If you would like us all to look at your own pitch and help, do go here to see the guidelines. And to see how other pitches were tackled, click the label "Pitch Pitch" on the list to the bottom right of my blog.
For more specific help with crafting the pitch paragraph and a fuller synopsis, there's a useful method in Write a Great Synopsis.
The first intrepid writer is Elizabeth Dunn. She describes her novel as a humourous children's novel for 12+. (In fact, 12+ is teenage, or YA, so that's all she needs to say, though she could say, for example, "a YA novel aiming at younger teenagers.")
ANTHONY WISH HITS PAY DIRT by Elizabeth Dunn - 12+When Anthony Wish’s father is hit with a lawsuit, his family’s finances enter previously unchartered disastrousness. Anthony’s yearnings for a Ducksbridge scholarship and a respectable adult life in the professions are clearly destined to squelch in bogland Wrigley Field forever. Disillusioned, Anthony visits his grandmother’s grave and soon after discovers a knack for writing horoscopes that come true. He finds himself at the helm of a cash cow but with the villagers frothing for more and fearful for his good name Anthony makes two final predictions, this time for personal use. Which is not cool with the cosmos because Anthony finds himself, in Venice, in unrequited love and up to his aquaphobic neck in trouble. When his mother runs riot with a rock star and his father disappears Anthony understands Grandma had a message from the grave about true riches. But love and money can go together even in his jinxed family and he’s determined to prove it.My comments:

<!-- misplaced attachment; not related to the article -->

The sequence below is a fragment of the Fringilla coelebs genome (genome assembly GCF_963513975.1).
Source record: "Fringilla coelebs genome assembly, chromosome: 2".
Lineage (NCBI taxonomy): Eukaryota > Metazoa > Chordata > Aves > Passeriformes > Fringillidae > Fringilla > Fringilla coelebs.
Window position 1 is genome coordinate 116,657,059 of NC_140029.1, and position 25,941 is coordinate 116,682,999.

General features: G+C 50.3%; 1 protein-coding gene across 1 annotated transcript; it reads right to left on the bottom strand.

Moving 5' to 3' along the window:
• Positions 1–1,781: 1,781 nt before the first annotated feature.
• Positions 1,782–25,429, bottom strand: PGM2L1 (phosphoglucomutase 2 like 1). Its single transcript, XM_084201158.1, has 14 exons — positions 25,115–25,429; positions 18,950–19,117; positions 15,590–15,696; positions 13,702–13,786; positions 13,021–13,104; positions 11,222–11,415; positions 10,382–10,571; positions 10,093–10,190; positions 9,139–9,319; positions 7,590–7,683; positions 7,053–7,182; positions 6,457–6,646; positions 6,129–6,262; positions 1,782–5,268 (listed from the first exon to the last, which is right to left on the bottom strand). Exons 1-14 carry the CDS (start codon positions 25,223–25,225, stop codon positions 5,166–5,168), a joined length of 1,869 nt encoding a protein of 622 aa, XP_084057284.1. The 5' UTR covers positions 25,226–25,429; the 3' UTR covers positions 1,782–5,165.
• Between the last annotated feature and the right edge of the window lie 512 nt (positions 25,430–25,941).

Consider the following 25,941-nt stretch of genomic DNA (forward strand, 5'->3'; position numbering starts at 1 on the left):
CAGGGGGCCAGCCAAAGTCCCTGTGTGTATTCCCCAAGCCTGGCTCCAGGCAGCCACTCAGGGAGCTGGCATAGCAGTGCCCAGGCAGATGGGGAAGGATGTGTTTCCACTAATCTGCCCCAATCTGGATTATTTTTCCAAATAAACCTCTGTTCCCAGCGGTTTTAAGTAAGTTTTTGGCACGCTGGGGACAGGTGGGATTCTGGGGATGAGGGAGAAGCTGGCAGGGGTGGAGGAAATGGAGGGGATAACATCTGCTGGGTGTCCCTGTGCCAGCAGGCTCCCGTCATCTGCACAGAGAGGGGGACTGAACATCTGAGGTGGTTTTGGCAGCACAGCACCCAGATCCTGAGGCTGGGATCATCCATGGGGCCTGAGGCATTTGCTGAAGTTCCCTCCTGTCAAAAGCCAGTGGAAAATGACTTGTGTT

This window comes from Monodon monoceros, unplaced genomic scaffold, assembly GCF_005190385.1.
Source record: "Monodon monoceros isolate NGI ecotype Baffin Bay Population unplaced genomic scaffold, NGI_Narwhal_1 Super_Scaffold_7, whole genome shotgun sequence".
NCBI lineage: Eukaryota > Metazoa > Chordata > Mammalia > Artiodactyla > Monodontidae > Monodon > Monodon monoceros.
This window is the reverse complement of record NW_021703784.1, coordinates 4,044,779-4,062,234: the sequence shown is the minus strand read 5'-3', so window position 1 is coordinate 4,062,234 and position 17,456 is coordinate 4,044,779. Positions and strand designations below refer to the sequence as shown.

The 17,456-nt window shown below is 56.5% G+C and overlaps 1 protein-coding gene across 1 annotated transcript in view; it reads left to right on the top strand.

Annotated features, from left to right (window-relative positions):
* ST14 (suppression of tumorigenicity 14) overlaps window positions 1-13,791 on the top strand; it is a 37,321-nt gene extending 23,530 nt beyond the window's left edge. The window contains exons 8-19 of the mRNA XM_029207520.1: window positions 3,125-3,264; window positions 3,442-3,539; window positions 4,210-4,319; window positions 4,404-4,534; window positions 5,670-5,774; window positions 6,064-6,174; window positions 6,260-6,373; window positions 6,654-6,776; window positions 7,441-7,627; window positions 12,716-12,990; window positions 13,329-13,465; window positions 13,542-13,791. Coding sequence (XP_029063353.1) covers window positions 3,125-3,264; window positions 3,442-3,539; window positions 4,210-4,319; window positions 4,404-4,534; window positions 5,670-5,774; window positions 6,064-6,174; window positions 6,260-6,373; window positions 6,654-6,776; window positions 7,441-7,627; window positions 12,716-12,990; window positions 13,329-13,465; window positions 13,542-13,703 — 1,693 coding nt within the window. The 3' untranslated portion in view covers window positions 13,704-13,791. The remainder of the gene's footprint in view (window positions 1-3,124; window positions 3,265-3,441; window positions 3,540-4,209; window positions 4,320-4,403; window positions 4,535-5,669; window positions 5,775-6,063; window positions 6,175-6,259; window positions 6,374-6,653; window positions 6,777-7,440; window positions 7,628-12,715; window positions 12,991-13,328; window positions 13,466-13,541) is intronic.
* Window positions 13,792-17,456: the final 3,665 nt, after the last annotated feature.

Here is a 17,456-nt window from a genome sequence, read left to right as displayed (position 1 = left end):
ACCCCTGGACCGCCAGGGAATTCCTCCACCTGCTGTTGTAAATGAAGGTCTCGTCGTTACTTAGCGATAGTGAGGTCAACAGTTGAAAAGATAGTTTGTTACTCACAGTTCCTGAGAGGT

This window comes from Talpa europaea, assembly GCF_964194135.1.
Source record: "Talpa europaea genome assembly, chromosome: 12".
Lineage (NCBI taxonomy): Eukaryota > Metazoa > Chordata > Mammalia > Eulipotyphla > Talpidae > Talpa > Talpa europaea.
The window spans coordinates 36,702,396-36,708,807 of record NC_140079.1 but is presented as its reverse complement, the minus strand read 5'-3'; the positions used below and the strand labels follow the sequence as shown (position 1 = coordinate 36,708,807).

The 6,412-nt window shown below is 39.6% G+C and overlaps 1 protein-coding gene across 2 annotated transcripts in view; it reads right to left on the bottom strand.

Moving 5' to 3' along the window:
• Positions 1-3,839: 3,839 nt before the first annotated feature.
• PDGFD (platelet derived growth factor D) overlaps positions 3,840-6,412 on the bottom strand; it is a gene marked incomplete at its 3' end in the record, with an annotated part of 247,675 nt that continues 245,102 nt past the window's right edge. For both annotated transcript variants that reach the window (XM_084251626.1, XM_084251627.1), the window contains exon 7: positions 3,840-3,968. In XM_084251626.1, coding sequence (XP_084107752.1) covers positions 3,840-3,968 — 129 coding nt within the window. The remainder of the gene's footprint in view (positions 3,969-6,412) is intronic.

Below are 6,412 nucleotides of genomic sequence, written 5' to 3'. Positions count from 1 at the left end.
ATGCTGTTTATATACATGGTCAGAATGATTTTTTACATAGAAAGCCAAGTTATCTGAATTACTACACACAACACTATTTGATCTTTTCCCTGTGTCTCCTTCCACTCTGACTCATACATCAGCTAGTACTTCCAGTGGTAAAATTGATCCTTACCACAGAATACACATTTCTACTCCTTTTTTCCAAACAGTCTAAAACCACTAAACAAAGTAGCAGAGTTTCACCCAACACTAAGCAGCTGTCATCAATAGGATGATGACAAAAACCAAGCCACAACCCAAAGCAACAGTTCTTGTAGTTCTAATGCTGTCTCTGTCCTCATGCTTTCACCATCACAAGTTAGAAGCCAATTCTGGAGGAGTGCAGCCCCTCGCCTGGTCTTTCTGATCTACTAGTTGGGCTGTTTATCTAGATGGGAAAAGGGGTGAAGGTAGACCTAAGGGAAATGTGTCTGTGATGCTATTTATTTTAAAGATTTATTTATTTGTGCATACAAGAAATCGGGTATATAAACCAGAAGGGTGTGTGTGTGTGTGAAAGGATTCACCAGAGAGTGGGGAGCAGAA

- "unchartered disastrousness" - actually, you mean "uncharted"! But otherwise, that's a nice phrase to indicate a light and slightly comic tone to the book.
- "visits his grandmother’s grave and soon after discovers a knack for writing horoscopes" - visiting the grave isn't given any sense of importance - either make it so or leave it out. And I'd want more than "discovers a knack" because it doesn't seem likely to congruous on its own.
- "helm of a cash cow" - a) I don't think you can be at the helm of a cow and b) it's far from clear how this is a cash cow anyway - you need to be clearer
- Not really sure that unrequited love feels apt for this story.
- I don't like the title - Just ANTHONY WISH could be better?
- I love the tone of the pitch but the content feels like a mishmash of many different things and I'm not sure what the core is - and particularly the emotional core, the thing that will make us desperate to read. So, it feels as though you may have managed a complex plot cleverly but failed to describe your story in concrete, focused terms. Does that make sense?
Readers, do, please, comment below. Please be respectful and absolutely constructive. It's pointless to say you don't like something without saying why. Do indicate whether you have any professional or other experience of this type of book, so that Elizabeth knows where you are coming from.